man sixty-nine years old. 
"Take a poor fellow like me, I've been handicapped ever since I've been big 
enough to know the right and wrong of a thing. My father owned 1800 acres of 
farming land and if he hadn't been so soft-hearted, I might've been a wealthy 
man today. But to favor a friend, pa endorsed a note for him worth $18,000 and 
soon after his death, his property was sold to settle that man's debt. Yes, I've 
got papers in my trunk right yonder in the house now to prove them words - can 
show them to you in a pair of minutes. And since then I've seen that man's 
daughter a-driving around town in a big limousine and me a-walking the streets a 
pauper. Now, they tell me, she's keeping a little boarding house to make a 
living. 




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"When my father died, I was just a lad twelve years old and how-come I never did 
get no higher than the fourth grade. I always wanted to expound the scriptures, 
but being uneducated, I couldn't do it. My boyhood days were spent in absolute 
slavery for I had to work by the hardest to help my brother take care of my 
mother and sister. My brother thought he could pay the debt off the farm, but 
poor boy, he fell dead behind the plough - lightning struck him one evening just 
about laying off time. I was sixteen years old then and the farm was sold from 
under us before the year was out. We moved to town and as long as my mother 
lived and my sister stayed single, I eked out a living for them working about on 
clerking jobs as best I could for twenty dollars a month. Yes, I sacrificed the, 
prime of my manhood for my widowed mother and baby sister. 
"The year after my mother died, I married my old girl over there and wouldn't 
take a million dollars for her today. You see, when we got married, I was 
without money, without learning, deep in debt, and out of doors, but we've made 
a pretty good go of life together. We started out a-sharefarming on a little 
place down next Tabernacle and kept on a-moving in that line for the next 
twenty-five years. We always had a mind to try our luck on a new spot of land 
and never did stay but a couple of years to a place. That's the sharecropper's 
style, you know. Considering a man ain't got a scattering of dirt to his name, 
sharefarming's a blessing, but there ain't no more'n a bare living in it for a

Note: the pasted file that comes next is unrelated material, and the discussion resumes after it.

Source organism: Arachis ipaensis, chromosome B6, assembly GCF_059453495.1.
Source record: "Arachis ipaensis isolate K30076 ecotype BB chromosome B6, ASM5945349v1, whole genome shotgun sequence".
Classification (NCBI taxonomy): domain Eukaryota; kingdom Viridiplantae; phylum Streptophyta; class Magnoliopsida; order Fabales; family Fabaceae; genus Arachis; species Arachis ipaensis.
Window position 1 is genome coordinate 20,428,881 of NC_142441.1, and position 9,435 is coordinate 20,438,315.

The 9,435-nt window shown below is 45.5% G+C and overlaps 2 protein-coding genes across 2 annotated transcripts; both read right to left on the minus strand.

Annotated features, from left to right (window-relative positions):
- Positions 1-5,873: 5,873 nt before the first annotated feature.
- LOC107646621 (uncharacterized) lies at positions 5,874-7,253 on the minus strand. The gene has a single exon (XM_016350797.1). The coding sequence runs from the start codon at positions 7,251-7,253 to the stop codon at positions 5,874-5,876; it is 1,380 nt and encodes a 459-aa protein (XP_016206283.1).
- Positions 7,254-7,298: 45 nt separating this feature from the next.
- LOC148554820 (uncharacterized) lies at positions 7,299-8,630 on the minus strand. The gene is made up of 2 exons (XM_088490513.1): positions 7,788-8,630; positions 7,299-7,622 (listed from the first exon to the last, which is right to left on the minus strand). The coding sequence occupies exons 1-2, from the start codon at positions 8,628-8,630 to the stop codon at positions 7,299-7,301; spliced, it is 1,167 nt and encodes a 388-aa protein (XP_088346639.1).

honest man like me. 




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"We don't make no big-to-do of farming here on Nettie's little spot of land, but 
it's good enough for a humble old couple like me and Nettle. Yes'm, lt's just a 
one-horse farm. See our old gray mare a-peeping through them cracks yonder? 
She's all the help we have except for the hiring of a few Niggers in cotton 
picking time. But there's not one foot of land in all these ten acres that's 
wasted. We plant three acres of cotton - that's the limit on my government card 
- five acres of corn, one-half acre of peas for reseeding and hay purposes, 
one-half acre in a garden, and the other half acre is under our house and yard 
yonder, chicken yard, and this here feed barn. But we can plant cabbage between 
cotton and irish potatoes grows between corn. 
"We buy our fertilizer from the Marion Oil Mill and do our own mixing. Put six 
hundred pounds to the acre of such grade of fertilizer as acid, nitrate of 
potash, soda and cotton seed meal. We've got a guano distributor, that hay rake 
over there, and a few turnplows, but that's about the limit of our farming 
equipment. 
"Last year, we made two bales of cotton that sold for $38.70 a bale, twenty 
bushels of corn to the acre, twelve bushels of peas, and ten bushels of potatoes 
- just enough for our own use. And being such back-date folks, we's still 
a-pulling fodder. The cultivation of tobacco employs most farmers so greatly 
today that they find it cheaper to plant 




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pea vines that take the place of fodder."